From America's Test Kitchen Season 12: New York-Style Pizza at Home
With home ovens that reach only 500 degrees and dough that’s impossible to stretch thin, even the savviest cooks can struggle to produce New York–style parlor-quality pizza. We were in pursuit of a simple-to-make pizza with a perfect crust—thin, crisp, and spottily charred on the exterior; tender yet chewy within. High-protein bread flour gave us a chewy, nicely tanned pizza crust and the right ratio of flour, water, and yeast gave us dough that would stretch and retain moisture as it baked. We kneaded the dough quickly in a food processor, then let it proof in the refrigerator for a few hours to develop its flavors. After we shaped and topped the pizza, it went onto a blazing hot baking stone to cook. Placing the stone near the top of the oven was a surprising improvement, allowing the top of the pizza to brown as well as the bottom. In minutes we had a pizza with everything in sync: a thoroughly crisp, browned crust with a slightly chewy texture, just like a good parlor slice.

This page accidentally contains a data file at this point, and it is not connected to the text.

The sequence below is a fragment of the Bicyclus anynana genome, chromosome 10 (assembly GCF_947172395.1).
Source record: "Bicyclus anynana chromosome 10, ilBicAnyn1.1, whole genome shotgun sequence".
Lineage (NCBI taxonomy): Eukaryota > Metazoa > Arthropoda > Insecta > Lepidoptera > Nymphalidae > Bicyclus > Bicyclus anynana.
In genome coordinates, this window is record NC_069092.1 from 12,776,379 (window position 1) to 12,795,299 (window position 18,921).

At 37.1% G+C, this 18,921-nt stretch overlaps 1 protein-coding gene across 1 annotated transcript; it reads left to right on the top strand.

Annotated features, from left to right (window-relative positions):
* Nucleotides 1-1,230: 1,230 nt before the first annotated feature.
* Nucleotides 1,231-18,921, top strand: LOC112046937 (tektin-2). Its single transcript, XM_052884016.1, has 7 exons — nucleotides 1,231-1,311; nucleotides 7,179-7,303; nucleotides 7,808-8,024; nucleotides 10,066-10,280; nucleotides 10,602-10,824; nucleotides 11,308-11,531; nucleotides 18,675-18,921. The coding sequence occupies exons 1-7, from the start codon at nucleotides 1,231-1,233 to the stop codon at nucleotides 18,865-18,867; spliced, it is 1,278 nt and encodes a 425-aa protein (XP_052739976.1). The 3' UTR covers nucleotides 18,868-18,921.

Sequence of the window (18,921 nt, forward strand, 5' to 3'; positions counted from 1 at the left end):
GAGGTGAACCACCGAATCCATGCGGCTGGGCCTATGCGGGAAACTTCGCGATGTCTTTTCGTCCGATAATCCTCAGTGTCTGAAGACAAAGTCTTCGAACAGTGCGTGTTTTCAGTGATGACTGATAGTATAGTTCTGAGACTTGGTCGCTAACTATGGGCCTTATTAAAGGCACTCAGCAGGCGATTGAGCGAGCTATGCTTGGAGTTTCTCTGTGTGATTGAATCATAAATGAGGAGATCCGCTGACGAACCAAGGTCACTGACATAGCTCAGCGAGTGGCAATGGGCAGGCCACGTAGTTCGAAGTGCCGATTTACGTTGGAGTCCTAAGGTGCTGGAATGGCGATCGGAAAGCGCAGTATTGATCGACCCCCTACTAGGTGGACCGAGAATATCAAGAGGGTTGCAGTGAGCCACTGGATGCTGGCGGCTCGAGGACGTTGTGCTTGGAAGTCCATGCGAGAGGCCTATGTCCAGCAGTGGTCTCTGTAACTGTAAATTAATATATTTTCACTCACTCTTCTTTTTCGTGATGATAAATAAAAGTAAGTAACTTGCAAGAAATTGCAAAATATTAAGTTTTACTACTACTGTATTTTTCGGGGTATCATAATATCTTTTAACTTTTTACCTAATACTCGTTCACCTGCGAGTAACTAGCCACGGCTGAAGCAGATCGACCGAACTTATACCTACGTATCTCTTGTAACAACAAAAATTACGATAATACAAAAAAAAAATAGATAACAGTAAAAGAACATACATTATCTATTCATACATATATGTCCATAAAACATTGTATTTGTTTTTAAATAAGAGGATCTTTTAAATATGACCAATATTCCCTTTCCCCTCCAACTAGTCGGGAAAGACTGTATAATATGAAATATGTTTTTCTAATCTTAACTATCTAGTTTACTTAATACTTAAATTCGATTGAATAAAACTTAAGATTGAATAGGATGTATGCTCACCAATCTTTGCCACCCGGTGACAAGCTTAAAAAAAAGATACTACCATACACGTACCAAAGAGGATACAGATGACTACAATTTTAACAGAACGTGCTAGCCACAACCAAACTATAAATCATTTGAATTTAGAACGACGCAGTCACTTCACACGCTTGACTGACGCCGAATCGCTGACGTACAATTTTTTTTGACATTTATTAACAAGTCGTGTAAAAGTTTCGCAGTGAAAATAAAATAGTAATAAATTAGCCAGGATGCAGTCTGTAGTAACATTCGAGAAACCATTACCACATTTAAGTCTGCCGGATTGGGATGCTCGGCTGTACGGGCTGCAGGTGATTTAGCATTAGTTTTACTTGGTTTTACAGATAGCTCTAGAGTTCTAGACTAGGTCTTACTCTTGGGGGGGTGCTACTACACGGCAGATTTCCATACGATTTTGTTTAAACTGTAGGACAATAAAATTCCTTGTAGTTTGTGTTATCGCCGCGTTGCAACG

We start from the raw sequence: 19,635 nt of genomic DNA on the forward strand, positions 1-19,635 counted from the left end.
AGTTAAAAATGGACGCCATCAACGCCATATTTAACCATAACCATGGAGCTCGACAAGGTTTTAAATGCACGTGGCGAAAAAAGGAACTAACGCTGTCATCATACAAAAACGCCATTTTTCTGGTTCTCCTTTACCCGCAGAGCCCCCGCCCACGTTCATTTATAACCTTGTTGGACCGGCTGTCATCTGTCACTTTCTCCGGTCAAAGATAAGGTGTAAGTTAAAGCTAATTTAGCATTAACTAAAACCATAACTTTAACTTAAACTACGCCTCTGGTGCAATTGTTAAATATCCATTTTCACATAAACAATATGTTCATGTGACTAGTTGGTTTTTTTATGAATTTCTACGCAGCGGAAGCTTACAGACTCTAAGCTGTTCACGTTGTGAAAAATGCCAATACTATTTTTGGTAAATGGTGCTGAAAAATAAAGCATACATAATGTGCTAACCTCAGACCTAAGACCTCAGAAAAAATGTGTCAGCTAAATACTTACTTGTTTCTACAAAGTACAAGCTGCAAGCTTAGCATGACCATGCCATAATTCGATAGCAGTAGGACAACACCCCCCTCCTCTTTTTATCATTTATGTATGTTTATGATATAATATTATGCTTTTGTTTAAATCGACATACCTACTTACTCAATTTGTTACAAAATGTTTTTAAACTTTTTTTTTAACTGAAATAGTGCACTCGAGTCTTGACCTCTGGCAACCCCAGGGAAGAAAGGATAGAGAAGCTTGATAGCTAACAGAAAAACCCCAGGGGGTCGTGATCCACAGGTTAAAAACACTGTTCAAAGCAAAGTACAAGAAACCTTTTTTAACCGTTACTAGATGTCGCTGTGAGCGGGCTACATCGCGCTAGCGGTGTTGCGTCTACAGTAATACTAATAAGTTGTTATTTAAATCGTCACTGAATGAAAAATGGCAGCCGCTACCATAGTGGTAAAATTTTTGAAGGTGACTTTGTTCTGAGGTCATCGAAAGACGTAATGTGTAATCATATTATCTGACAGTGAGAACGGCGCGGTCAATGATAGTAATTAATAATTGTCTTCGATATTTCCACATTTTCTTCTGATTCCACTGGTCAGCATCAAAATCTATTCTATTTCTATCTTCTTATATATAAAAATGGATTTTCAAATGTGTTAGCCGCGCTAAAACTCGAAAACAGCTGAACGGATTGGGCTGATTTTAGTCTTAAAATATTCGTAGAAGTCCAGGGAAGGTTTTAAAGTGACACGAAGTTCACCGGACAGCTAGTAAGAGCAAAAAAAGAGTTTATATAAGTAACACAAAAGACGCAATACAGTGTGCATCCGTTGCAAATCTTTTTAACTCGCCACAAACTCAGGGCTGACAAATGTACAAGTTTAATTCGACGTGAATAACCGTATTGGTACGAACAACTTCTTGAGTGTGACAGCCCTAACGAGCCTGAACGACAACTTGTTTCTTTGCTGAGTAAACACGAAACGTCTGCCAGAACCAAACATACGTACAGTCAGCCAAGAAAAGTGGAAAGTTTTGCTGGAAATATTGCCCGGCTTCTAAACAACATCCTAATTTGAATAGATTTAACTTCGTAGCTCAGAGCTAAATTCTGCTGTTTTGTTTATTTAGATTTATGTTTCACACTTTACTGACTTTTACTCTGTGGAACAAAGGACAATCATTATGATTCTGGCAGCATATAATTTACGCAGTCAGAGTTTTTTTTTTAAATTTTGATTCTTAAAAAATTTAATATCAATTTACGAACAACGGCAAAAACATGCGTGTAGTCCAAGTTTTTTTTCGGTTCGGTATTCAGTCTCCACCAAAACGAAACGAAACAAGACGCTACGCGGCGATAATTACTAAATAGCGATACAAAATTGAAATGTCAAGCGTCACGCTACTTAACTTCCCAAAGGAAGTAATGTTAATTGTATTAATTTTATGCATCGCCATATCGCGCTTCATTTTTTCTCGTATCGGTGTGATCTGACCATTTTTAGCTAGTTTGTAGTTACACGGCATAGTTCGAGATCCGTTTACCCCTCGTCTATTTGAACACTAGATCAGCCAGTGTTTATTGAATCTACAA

Makes two 13-inch pizzas
Our preferred brand of whole-milk mozzarella is Dragone. You can shape the second dough ball while the first pizza bakes, but don't top the pizza until right before you bake it. If you don't have a baking stone, bake the pizzas on an overturned and preheated rimmed baking sheet. It is important to use ice water in the dough to prevent overheating the dough while in the food processor. Semolina flour is ideal for dusting the peel; use it in place of bread flour if you have it. The sauce will yield more than needed in the recipe; extra sauce can be refrigerated for up to a week or frozen for up to a month.